Although use of hormone therapy (HT) can have some protective effect on muscle mass in postmenopausal women, the benefit is small in the general population and likely does not outweigh the potential risks of prolonged HT, according to study results published in JAMA Network Open.

Previous studies have associated accelerated muscle loss with menopausal transition. As estrogen may be involved in muscle metabolism, it has been suggested that estrogen-based HT has potential benefits on muscle mass. In the current study, researchers completed a systematic review and meta-analysis to determine the effect of HT on muscle mass in postmenopausal women aged ≥50 years.

The researchers completed a search from inception to April 2018 in various electronic databases, including MEDLINE, Embase, AgeLine, Cumulative Index to Nursing and Allied Health, and SportDiscus, and also reviewed the reference lists of all the included studies. The review focused on randomized clinical studies that included community-dwelling postmenopausal women treated with estrogen-based HT. All included studies measured lean body mass or fat-free mass as an outcome.

The primary outcome was the overall absolute change in lean body mass according to dual-energy x-ray absorptiometry, dual-photon absorptiometry, or bioelectrical impedance analysis imaging.

The electronic search yielded 8961 potentially relevant articles, of which 12 were included (4474 participants; mean age, 59.0±6.1 years). The studies had a total of 22 HT treatment groups, 15 of which received combination estrogen-progesterone HT and 7 of which received estrogen-only HT. The control groups did not receive any HT or received placebo.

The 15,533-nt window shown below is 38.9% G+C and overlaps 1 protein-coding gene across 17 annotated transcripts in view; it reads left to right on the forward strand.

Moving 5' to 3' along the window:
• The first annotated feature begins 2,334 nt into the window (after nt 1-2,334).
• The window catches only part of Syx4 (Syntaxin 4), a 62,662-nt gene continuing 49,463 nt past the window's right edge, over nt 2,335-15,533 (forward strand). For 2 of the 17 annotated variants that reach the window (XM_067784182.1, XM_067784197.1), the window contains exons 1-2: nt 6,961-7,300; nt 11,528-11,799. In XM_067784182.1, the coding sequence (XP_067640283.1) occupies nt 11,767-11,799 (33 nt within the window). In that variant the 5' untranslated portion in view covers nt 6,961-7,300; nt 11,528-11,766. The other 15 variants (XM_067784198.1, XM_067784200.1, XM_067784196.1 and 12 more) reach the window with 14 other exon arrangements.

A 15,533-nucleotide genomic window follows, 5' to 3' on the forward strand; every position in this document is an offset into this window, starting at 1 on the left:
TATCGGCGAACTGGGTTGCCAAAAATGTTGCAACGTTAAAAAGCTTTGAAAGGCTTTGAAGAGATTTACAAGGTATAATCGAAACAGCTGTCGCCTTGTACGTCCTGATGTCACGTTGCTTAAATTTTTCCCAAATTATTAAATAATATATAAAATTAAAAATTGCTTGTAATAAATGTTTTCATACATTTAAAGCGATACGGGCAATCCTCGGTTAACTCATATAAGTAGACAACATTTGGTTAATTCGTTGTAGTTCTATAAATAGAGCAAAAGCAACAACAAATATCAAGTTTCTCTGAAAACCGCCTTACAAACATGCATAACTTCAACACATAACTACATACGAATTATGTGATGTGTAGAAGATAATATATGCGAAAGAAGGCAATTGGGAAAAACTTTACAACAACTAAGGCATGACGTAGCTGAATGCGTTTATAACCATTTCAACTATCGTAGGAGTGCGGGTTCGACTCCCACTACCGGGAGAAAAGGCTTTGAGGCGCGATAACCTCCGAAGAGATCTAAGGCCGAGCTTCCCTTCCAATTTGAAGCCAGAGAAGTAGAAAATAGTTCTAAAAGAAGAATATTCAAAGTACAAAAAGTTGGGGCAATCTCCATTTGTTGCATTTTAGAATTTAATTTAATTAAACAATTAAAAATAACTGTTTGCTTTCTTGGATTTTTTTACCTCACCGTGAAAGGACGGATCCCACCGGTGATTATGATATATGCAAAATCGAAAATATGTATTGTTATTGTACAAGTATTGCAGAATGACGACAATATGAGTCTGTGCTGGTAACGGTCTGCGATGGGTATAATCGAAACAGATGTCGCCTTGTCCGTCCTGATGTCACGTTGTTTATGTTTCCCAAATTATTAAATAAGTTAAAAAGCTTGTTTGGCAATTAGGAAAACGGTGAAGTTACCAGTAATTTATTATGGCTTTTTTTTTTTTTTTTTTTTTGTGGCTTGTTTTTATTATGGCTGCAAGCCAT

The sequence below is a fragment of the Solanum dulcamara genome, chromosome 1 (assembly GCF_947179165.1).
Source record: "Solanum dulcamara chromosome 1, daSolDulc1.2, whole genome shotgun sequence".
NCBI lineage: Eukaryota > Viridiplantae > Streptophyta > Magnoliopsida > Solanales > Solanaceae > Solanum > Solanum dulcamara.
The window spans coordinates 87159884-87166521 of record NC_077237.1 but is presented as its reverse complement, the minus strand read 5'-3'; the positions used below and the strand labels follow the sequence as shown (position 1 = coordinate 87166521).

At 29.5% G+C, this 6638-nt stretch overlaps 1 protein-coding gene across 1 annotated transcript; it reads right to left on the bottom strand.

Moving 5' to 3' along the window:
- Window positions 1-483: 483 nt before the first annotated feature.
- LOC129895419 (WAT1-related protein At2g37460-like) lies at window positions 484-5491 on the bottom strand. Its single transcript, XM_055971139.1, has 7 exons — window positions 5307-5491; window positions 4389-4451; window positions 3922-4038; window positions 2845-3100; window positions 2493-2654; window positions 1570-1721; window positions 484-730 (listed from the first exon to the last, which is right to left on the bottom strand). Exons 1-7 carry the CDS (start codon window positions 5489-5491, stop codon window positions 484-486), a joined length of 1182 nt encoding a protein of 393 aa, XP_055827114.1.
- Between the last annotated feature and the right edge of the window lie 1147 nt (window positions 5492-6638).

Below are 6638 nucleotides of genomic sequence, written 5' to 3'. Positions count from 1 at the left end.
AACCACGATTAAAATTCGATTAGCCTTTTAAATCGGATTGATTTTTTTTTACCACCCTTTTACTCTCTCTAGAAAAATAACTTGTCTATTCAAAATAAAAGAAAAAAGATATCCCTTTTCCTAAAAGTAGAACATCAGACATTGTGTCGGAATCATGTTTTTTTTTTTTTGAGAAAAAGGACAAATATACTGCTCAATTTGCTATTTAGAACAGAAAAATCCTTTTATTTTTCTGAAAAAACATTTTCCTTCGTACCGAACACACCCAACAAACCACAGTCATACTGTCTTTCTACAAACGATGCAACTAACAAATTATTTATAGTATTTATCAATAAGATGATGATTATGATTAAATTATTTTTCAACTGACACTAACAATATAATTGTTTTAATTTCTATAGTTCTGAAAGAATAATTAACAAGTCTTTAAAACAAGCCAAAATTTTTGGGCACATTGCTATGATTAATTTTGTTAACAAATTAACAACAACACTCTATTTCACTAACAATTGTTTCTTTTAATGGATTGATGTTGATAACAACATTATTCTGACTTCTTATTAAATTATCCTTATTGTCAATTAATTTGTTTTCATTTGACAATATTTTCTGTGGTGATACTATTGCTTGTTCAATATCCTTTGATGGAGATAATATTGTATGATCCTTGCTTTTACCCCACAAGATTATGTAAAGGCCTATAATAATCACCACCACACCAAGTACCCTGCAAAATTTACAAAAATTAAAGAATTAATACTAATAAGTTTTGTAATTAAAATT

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Estrogen-based HT had varied effects on lean body mass; for 7 groups, HT was associated with a loss of lean body mass during the treatment period, whereas for 14 groups, it was associated with lean body mass retention. In the meta-analysis, across all studies, patients receiving HT lost 0.06 kg less lean body mass (95% CI, -0.05 to 0.18 kg; I2=0%) compared with those not receiving HT, but the difference was not statistically significant (P =.26).

The studies were stratified and analyzed in various subgroups to determine whether the association of HT with lean body mass users differed based on estrogen dose, whether progesterone was included, duration of follow-up, time since menopause, method of measuring muscle mass, and study quality. In all subgroups, women receiving HT lost between 0.06 kg more muscle mass to 0.20 kg less muscle mass vs the control groups, but none of these subgroup analyses were statistically significant.

The researchers acknowledged several limitations to the study, including low overall quality of evidence because of study risk for bias, publication bias, or imprecision.

“Despite the limitations of the literature, this study highlights the consistently null results in studies investigating HT and retention of muscle mass. The importance of muscle retention in aging women is crucial, but these findings suggest that interventions other than HT should be explored,” concluded the researchers.

Reference

Javed AA, Mayhew AJ, Shea AK, Raina P. Association between hormone therapy and muscle mass in postmenopausal women: a systematic review and meta-analysis. JAMA Netw Open. 2019;2(8):e1910154.

This article originally appeared on Endocrinology Advisor